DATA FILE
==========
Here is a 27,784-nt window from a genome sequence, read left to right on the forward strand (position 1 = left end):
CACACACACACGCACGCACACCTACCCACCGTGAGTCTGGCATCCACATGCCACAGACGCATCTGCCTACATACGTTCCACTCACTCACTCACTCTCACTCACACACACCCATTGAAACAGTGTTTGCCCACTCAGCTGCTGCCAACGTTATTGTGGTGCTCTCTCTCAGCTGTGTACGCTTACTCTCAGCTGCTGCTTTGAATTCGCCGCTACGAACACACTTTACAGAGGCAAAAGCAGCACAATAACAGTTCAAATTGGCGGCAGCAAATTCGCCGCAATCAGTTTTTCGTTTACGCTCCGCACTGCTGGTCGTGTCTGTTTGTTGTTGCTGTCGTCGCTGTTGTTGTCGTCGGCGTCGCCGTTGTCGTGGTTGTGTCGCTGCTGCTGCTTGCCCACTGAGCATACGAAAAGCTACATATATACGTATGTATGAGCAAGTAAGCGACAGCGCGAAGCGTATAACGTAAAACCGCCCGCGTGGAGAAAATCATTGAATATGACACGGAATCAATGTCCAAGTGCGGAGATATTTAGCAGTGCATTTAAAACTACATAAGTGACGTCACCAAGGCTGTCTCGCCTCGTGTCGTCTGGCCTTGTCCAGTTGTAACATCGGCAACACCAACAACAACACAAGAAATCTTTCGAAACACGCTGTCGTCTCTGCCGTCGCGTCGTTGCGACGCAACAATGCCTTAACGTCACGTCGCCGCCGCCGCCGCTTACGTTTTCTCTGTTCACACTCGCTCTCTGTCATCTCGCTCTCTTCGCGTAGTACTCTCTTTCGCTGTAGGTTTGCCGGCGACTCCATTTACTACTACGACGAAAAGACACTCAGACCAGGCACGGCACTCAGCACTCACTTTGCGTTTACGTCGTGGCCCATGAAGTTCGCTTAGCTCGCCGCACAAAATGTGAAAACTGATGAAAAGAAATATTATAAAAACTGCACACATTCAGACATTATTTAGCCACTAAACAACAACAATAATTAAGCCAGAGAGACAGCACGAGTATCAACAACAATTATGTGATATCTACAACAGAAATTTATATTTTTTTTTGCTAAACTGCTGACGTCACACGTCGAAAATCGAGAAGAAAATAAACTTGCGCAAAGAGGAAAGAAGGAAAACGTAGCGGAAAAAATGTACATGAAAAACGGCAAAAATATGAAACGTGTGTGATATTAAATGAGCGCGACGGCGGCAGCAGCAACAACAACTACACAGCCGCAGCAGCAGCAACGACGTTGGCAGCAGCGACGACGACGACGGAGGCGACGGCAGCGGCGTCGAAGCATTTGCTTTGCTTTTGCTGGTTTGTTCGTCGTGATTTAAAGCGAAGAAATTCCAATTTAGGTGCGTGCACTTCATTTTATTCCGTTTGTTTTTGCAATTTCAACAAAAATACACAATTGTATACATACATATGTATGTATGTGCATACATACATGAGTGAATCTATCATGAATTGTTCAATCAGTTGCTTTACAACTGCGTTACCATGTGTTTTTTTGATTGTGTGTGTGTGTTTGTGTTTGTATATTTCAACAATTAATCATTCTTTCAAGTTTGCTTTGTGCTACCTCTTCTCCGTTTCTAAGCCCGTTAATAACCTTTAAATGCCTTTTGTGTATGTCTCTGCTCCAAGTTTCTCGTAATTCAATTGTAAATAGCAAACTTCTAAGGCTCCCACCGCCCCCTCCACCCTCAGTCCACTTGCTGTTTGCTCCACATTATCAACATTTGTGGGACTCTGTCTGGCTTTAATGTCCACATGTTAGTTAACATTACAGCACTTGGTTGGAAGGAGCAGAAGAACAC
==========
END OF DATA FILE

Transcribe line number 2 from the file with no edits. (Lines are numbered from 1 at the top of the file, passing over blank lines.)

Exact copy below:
CACACACACACGCACGCACACCTACCCACCGTGAGTCTGGCATCCACATGCCACAGACGCATCTGCCTACATACGTTCCACTCACTCACTCACTCTCACTCACACACACCCATTGAAACAGTGTTTGCCCACTCAGCTGCTGCCAACGTTATTGTGGTGCTCTCTCTCAGCTGTGTACGCTTACTCTCAGCTGCTGCTTTGAATTCGCCGCTACGAACACACTTTACAGAGGCAAAAGCAGCACAATAACAGTTCAAATTGGCGGCAGCAAATTCGCCGCAATCAGTTTTTCGTTTACGCTCCGCACTGCTGGTCGTGTCTGTTTGTTGTTGCTGTCGTCGCTGTTGTTGTCGTCGGCGTCGCCGTTGTCGTGGTTGTGTCGCTGCTGCTGCTTGCCCACTGAGCATACGAAAAGCTACATATATACGTATGTATGAGCAAGTAAGCGACAGCGCGAAGCGTATAACGTAAAACCGCCCGCGTGGAGAAAATCATTGAATATGACACGGAATCAATGTCCAAGTGCGGAGATATTTAGCAGTGCATTTAAAACTACATAAGTGACGTCACCAAGGCTGTCTCGCCTCGTGTCGTCTGGCCTTGTCCAGTTGTAACATCGGCAACACCAACAACAACACAAGAAATCTTTCGAAACACGCTGTCGTCTCTGCCGTCGCGTCGTTGCGACGCAACAATGCCTTAACGTCACGTCGCCGCCGCCGCCGCTTACGTTTTCTCTGTTCACACTCGCTCTCTGTCATCTCGCTCTCTTCGCGTAGTACTCTCTTTCGCTGTAGGTTTGCCGGCGACTCCATTTACTACTACGACGAAAAGACACTCAGACCAGGCACGGCACTCAGCACTCACTTTGCGTTTACGTCGTGGCCCATGAAGTTCGCTTAGCTCGCCGCACAAAATGTGAAAACTGATGAAAAGAAATATTATAAAAACTGCACACATTCAGACATTATTTAGCCACTAAACAACAACAATAATTAAGCCAGAGAGACAGCACGAGTATCAACAACAATTATGTGATATCTACAACAGAAATTTATATTTTTTTTTGCTAAACTGCTGACGTCACACGTCGAAAATCGAGAAGAAAATAAACTTGCGCAAAGAGGAAAGAAGGAAAACGTAGCGGAAAAAATGTACATGAAAAACGGCAAAAATATGAAACGTGTGTGATATTAAATGAGCGCGACGGCGGCAGCAGCAACAACAACTACACAGCCGCAGCAGCAGCAACGACGTTGGCAGCAGCGACGACGACGACGGAGGCGACGGCAGCGGCGTCGAAGCATTTGCTTTGCTTTTGCTGGTTTGTTCGTCGTGATTTAAAGCGAAGAAATTCCAATTTAGGTGCGTGCACTTCATTTTATTCCGTTTGTTTTTGCAATTTCAACAAAAATACACAATTGTATACATACATATGTATGTATGTGCATACATACATGAGTGAATCTATCATGAATTGTTCAATCAGTTGCTTTACAACTGCGTTACCATGTGTTTTTTTGATTGTGTGTGTGTGTTTGTGTTTGTATATTTCAACAATTAATCATTCTTTCAAGTTTGCTTTGTGCTACCTCTTCTCCGTTTCTAAGCCCGTTAATAACCTTTAAATGCCTTTTGTGTATGTCTCTGCTCCAAGTTTCTCGTAATTCAATTGTAAATAGCAAACTTCTAAGGCTCCCACCGCCCCCTCCACCCTCAGTCCACTTGCTGTTTGCTCCACATTATCAACATTTGTGGGACTCTGTCTGGCTTTAATGTCCACATGTTAGTTAACATTACAGCACTTGGTTGGAAGGAGCAGAAGAACAC